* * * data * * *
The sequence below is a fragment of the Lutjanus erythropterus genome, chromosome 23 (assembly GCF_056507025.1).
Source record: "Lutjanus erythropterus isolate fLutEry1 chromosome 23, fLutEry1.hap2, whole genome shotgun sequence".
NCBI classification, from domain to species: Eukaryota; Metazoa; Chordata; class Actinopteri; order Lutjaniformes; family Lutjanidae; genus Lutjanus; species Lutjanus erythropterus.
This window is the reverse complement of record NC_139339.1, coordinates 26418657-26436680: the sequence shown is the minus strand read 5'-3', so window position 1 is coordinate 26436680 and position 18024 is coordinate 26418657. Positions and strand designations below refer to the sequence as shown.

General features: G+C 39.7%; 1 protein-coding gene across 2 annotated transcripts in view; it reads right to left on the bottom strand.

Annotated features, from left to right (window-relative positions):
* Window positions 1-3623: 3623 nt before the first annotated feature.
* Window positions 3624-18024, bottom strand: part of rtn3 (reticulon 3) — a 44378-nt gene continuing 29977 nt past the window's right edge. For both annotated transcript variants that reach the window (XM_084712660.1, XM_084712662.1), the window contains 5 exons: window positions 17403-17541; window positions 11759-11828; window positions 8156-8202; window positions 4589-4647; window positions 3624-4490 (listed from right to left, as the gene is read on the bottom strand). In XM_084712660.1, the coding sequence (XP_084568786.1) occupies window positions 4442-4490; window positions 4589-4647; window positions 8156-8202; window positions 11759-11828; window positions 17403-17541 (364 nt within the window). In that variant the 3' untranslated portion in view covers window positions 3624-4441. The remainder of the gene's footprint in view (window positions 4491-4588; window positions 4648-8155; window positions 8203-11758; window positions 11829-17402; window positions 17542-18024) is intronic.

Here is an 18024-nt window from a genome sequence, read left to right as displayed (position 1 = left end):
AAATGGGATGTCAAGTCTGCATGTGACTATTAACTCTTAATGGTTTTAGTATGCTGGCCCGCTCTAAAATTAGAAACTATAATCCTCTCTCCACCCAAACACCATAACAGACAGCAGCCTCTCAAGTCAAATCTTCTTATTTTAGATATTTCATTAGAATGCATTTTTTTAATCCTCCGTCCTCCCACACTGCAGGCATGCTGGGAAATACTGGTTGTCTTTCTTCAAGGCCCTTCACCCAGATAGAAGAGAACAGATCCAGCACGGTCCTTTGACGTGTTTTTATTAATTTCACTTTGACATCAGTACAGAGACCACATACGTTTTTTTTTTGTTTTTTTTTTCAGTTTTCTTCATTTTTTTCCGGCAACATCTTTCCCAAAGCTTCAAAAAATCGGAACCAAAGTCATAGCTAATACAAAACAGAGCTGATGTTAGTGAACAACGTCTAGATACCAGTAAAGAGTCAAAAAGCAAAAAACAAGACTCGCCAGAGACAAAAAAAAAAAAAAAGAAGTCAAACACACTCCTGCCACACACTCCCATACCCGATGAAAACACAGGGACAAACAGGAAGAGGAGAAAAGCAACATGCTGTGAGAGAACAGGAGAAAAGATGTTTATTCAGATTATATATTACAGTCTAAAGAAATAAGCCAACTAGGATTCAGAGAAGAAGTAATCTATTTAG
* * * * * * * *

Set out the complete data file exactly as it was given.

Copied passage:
The sequence below is a fragment of the Lutjanus erythropterus genome, chromosome 23 (assembly GCF_056507025.1).
Source record: "Lutjanus erythropterus isolate fLutEry1 chromosome 23, fLutEry1.hap2, whole genome shotgun sequence".
NCBI classification, from domain to species: Eukaryota; Metazoa; Chordata; class Actinopteri; order Lutjaniformes; family Lutjanidae; genus Lutjanus; species Lutjanus erythropterus.
This window is the reverse complement of record NC_139339.1, coordinates 26418657-26436680: the sequence shown is the minus strand read 5'-3', so window position 1 is coordinate 26436680 and position 18024 is coordinate 26418657. Positions and strand designations below refer to the sequence as shown.

General features: G+C 39.7%; 1 protein-coding gene across 2 annotated transcripts in view; it reads right to left on the bottom strand.

Annotated features, from left to right (window-relative positions):
* Window positions 1-3623: 3623 nt before the first annotated feature.
* Window positions 3624-18024, bottom strand: part of rtn3 (reticulon 3) — a 44378-nt gene continuing 29977 nt past the window's right edge. For both annotated transcript variants that reach the window (XM_084712660.1, XM_084712662.1), the window contains 5 exons: window positions 17403-17541; window positions 11759-11828; window positions 8156-8202; window positions 4589-4647; window positions 3624-4490 (listed from right to left, as the gene is read on the bottom strand). In XM_084712660.1, the coding sequence (XP_084568786.1) occupies window positions 4442-4490; window positions 4589-4647; window positions 8156-8202; window positions 11759-11828; window positions 17403-17541 (364 nt within the window). In that variant the 3' untranslated portion in view covers window positions 3624-4441. The remainder of the gene's footprint in view (window positions 4491-4588; window positions 4648-8155; window positions 8203-11758; window positions 11829-17402; window positions 17542-18024) is intronic.

Here is an 18024-nt window from a genome sequence, read left to right as displayed (position 1 = left end):
AAATGGGATGTCAAGTCTGCATGTGACTATTAACTCTTAATGGTTTTAGTATGCTGGCCCGCTCTAAAATTAGAAACTATAATCCTCTCTCCACCCAAACACCATAACAGACAGCAGCCTCTCAAGTCAAATCTTCTTATTTTAGATATTTCATTAGAATGCATTTTTTTAATCCTCCGTCCTCCCACACTGCAGGCATGCTGGGAAATACTGGTTGTCTTTCTTCAAGGCCCTTCACCCAGATAGAAGAGAACAGATCCAGCACGGTCCTTTGACGTGTTTTTATTAATTTCACTTTGACATCAGTACAGAGACCACATACGTTTTTTTTTTGTTTTTTTTTTCAGTTTTCTTCATTTTTTTCCGGCAACATCTTTCCCAAAGCTTCAAAAAATCGGAACCAAAGTCATAGCTAATACAAAACAGAGCTGATGTTAGTGAACAACGTCTAGATACCAGTAAAGAGTCAAAAAGCAAAAAACAAGACTCGCCAGAGACAAAAAAAAAAAAAAAGAAGTCAAACACACTCCTGCCACACACTCCCATACCCGATGAAAACACAGGGACAAACAGGAAGAGGAGAAAAGCAACATGCTGTGAGAGAACAGGAGAAAAGATGTTTATTCAGATTATATATTACAGTCTAAAGAAATAAGCCAACTAGGATTCAGAGAAGAAGTAATCTATTTAG